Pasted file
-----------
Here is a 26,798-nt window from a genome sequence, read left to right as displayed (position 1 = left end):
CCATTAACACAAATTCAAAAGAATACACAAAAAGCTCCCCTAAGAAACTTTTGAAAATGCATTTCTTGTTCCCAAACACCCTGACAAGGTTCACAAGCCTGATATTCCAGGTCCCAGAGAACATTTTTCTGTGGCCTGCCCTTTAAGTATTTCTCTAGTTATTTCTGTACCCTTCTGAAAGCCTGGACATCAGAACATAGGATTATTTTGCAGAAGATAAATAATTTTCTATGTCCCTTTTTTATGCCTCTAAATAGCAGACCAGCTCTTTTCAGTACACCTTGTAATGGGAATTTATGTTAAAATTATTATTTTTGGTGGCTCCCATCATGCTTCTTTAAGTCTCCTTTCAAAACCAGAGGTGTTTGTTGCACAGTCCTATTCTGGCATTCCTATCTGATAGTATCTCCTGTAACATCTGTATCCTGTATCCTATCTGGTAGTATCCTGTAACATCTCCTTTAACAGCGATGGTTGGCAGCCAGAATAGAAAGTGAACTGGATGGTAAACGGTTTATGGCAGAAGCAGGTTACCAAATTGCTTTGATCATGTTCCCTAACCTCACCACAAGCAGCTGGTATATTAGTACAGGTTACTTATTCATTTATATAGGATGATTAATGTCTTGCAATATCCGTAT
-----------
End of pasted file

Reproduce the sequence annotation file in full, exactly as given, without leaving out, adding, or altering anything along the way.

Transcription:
Here is a 26,798-nt window from a genome sequence, read left to right as displayed (position 1 = left end):
CCATTAACACAAATTCAAAAGAATACACAAAAAGCTCCCCTAAGAAACTTTTGAAAATGCATTTCTTGTTCCCAAACACCCTGACAAGGTTCACAAGCCTGATATTCCAGGTCCCAGAGAACATTTTTCTGTGGCCTGCCCTTTAAGTATTTCTCTAGTTATTTCTGTACCCTTCTGAAAGCCTGGACATCAGAACATAGGATTATTTTGCAGAAGATAAATAATTTTCTATGTCCCTTTTTTATGCCTCTAAATAGCAGACCAGCTCTTTTCAGTACACCTTGTAATGGGAATTTATGTTAAAATTATTATTTTTGGTGGCTCCCATCATGCTTCTTTAAGTCTCCTTTCAAAACCAGAGGTGTTTGTTGCACAGTCCTATTCTGGCATTCCTATCTGATAGTATCTCCTGTAACATCTGTATCCTGTATCCTATCTGGTAGTATCCTGTAACATCTCCTTTAACAGCGATGGTTGGCAGCCAGAATAGAAAGTGAACTGGATGGTAAACGGTTTATGGCAGAAGCAGGTTACCAAATTGCTTTGATCATGTTCCCTAACCTCACCACAAGCAGCTGGTATATTAGTACAGGTTACTTATTCATTTATATAGGATGATTAATGTCTTGCAATATCCGTAT